That’s not just for West African visitors. It includes U.S. government employees, who had been doing their own 21-day fever watches upon return from fighting the epidemic, as well as doctors and other workers for aid organizations and journalists.

The AP-GfK Poll was conducted Oct. 16-20, using KnowledgePanel, GfK’s probability-based panel designed to be representative of the U.S. population. It involved online interviews with 1,608 adults and has a margin of sampling error of plus or minus 2.8 percentage points for all respondents. Respondents were first selected randomly using phone or mail survey methods and later interviewed online. People selected for KnowledgePanel who didn’t otherwise have access to the Internet were provided with the ability to access the Internet at no cost to them.

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Online:

AP-GfK Poll: http://www.ap-gfkpoll.com


AP-GfK Poll: Americans want tighter Ebola screening, concerned government hasn’t done enough

By LAURAN NEERGAARD and EMILY SWANSON, Associated Press

WASHINGTON (AP) — Americans overwhelmingly want tougher screening for Ebola, according to a poll released as federal health authorities took new steps to do just that.

Many are worried about Ebola spreading here, and two-thirds say the government hasn’t done enough to prevent that from happening, according to an Associated Press-GfK poll.

Some things to know:

THE PUBLIC WANTS MORE TRAVEL SCRUTINY

The AP-GfK poll found 9 out of 10 people — unusually high agreement on any issue — think it’s necessary to tighten screening procedures for people entering the U.S. from the outbreak zone in West Africa, including 69 percent who say it’s definitely needed.

Some would go even further: Almost half say it’s definitely necessary to prevent everyone traveling from places affected by Ebola from entering the U.S. Another 29 percent say it’s probably necessary to do so.

The Centers for Disease Control and Prevention has warned since summer that an infected traveler eventually would arrive in the U.S., and it finally happened last month when Thomas Eric Duncan developed symptoms of Ebola a few days after arriving from Liberia. He died on Oct. 8.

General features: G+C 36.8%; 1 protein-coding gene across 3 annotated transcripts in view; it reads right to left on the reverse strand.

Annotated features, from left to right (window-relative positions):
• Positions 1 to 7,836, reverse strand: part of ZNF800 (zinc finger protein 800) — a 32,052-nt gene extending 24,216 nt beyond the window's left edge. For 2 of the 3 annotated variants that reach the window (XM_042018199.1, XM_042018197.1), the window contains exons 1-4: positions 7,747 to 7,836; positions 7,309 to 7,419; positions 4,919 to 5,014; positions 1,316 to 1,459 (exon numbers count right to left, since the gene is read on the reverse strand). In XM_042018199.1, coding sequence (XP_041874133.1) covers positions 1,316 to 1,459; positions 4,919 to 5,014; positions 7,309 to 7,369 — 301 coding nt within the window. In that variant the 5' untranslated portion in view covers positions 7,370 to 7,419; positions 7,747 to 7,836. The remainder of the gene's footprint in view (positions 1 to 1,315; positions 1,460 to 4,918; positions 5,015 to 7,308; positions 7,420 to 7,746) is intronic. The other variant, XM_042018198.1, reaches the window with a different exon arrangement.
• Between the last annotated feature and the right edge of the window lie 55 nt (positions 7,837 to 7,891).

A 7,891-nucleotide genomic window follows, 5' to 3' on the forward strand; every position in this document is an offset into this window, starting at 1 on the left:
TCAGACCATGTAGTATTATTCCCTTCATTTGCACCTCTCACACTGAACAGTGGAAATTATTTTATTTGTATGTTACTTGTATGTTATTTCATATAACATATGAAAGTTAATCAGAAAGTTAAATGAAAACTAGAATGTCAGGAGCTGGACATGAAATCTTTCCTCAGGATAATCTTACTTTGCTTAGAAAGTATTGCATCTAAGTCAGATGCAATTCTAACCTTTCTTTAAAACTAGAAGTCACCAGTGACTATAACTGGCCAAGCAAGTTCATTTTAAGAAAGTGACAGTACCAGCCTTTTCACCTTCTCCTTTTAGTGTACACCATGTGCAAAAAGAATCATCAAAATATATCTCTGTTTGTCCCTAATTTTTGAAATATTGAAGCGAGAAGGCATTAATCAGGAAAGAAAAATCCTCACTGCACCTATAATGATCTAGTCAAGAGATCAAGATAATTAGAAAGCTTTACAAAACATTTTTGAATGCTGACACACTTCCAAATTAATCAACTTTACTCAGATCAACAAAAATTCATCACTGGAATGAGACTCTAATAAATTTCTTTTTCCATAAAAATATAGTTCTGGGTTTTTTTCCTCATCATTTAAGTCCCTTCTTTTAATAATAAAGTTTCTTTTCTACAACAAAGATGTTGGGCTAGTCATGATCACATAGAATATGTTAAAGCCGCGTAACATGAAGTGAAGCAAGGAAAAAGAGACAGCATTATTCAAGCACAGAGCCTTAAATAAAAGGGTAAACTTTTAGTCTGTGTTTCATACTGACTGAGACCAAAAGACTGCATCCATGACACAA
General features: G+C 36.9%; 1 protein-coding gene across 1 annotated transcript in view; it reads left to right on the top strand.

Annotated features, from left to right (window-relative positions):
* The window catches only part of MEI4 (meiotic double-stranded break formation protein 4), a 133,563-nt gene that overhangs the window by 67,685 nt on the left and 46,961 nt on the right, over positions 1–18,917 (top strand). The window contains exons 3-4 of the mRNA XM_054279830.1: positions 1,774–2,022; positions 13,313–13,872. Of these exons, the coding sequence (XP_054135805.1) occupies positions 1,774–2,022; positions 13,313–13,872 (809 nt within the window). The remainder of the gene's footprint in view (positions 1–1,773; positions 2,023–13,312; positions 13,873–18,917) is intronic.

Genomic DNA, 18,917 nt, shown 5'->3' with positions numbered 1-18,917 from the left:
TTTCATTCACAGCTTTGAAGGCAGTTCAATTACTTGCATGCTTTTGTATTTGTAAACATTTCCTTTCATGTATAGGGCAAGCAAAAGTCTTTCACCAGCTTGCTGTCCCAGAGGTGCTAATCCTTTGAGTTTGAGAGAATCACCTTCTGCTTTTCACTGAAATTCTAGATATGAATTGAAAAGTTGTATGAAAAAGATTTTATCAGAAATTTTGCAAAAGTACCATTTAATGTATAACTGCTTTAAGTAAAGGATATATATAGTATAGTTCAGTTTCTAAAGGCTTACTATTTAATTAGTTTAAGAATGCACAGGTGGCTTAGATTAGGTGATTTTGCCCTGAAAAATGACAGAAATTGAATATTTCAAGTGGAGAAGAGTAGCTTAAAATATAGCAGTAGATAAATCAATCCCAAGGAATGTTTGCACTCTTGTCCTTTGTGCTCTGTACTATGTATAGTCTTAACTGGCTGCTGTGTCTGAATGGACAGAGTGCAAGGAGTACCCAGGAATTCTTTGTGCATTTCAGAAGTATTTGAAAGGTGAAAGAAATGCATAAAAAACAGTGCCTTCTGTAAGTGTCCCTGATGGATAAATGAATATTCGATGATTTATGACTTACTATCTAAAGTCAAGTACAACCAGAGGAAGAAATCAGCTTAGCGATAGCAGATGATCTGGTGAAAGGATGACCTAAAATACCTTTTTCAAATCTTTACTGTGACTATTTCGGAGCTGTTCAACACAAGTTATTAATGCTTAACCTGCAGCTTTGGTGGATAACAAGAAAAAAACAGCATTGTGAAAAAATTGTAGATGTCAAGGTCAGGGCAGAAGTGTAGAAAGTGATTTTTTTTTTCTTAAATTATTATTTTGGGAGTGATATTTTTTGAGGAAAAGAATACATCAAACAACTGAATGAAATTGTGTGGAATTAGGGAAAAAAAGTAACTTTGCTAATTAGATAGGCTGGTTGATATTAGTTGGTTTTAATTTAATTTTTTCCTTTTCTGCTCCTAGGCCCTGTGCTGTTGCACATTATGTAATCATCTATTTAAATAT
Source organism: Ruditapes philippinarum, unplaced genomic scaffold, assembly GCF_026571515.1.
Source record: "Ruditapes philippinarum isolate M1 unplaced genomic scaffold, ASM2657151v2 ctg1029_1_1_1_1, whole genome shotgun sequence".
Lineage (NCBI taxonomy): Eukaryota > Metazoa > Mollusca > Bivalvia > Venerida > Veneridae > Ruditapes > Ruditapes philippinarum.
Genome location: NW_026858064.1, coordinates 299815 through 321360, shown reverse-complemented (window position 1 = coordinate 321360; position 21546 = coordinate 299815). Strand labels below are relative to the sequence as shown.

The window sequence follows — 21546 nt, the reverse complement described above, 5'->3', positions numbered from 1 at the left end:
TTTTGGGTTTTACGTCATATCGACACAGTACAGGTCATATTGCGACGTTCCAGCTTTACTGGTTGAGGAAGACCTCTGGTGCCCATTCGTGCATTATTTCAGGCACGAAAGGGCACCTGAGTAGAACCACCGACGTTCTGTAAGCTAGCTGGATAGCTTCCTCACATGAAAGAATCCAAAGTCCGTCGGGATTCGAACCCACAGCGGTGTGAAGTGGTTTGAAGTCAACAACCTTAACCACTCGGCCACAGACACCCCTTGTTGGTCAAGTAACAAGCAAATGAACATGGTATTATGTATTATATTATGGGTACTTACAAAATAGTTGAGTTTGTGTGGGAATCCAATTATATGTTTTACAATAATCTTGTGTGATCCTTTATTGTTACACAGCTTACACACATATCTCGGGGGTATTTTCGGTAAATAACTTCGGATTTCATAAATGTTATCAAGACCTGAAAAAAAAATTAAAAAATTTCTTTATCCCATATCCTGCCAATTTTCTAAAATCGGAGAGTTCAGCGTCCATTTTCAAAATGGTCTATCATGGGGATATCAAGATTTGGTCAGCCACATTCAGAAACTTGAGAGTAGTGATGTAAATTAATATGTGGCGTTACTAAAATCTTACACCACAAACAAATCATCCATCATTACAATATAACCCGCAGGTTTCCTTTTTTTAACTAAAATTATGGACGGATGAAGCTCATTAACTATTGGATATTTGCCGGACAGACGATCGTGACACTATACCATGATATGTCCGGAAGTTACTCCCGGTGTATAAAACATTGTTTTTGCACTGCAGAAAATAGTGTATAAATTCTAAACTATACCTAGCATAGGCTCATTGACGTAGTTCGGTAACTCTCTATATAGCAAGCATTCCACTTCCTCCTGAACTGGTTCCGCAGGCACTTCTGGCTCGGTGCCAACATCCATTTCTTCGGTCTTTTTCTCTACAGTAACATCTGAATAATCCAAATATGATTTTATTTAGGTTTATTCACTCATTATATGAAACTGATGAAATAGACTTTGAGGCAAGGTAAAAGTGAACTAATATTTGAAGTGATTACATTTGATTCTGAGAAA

WHAT IS THE GOVERNMENT DOING

While Duncan wasn’t contagious during his flight, his arrival spurred U.S. officials to begin checking passengers arriving from Liberia, Sierra Leone and Guinea for a fever, an early Ebola symptom, just like they’re checked before leaving those countries.

The AP-GfK poll suggested that wasn’t enough.

Wednesday, the CDC moved to fill a gap in that screening: Starting next week, all of those travelers must be monitored for symptoms for 21 days, the Ebola incubation period. They’ll be told to take their temperature twice a day and must report the readings to state or local health officials.

That’s not just for West African visitors. It includes U.S. government employees, who had been doing their own 21-day fever watches upon return from fighting the epidemic, as well as doctors and other workers for aid organizations, and journalists.

WHY NOT A TRAVEL BAN

The Obama administration says that’s not on the table. Already, there are no direct flights to the U.S. from the outbreak zone, and the airport with the most travelers from West Africa — New York’s Kennedy airport — has averaged 34 travelers a day since entry screening began. Health experts say a travel ban would prevent medical supplies and health workers from reaching West Africa, and could drive travelers underground and hinder screening of potential Ebola carriers.

AMERICANS FEAR EBOLA’S SPREAD HERE

Nearly half of Americans are very or extremely concerned that Ebola will spread widely in the U.S. After all, two nurses caught it while caring for Duncan.

Health experts had hoped that fear would start to dwindle, considering that people who shared an apartment with Duncan while he was sick emerged healthy from quarantine this week — showing the virus isn’t all that easy to catch.

FEAR VS. KNOWLEDGE

But despite months of headlines about Ebola, nearly a quarter of Americans acknowledge they don’t really understand how Ebola spreads. Another 36 percent say they understand it only moderately well.

People who say they do are less concerned about Ebola spreading widely in this country. Among those who feel they have a good grasp on how it spreads, 46 percent are deeply concerned; that rises to 58 percent among those who don’t understand it as well.

Ebola doesn’t spread through the air or by casual contact, and patients aren’t contagious until symptoms begin. Ebola spreads through close contact with a symptomatic person’s bodily fluids, such as blood, vomit, feces, urine, saliva, semen or sweat.

The AP-GfK Poll was conducted Oct. 16-20, using KnowledgePanel, GfK’s probability-based panel designed to be representative of the U.S. population. It involved online interviews with 1,608 adults, and has a margin of sampling error of plus or minus 2.8 percentage points for all respondents. Respondents were first selected randomly using phone or mail survey methods, and later interviewed online. People selected for KnowledgePanel who didn’t otherwise have access to the Internet were provided with the ability to access the Internet at no cost to them.

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Online:

AP-GfK Poll: http://www.ap-gfkpoll.com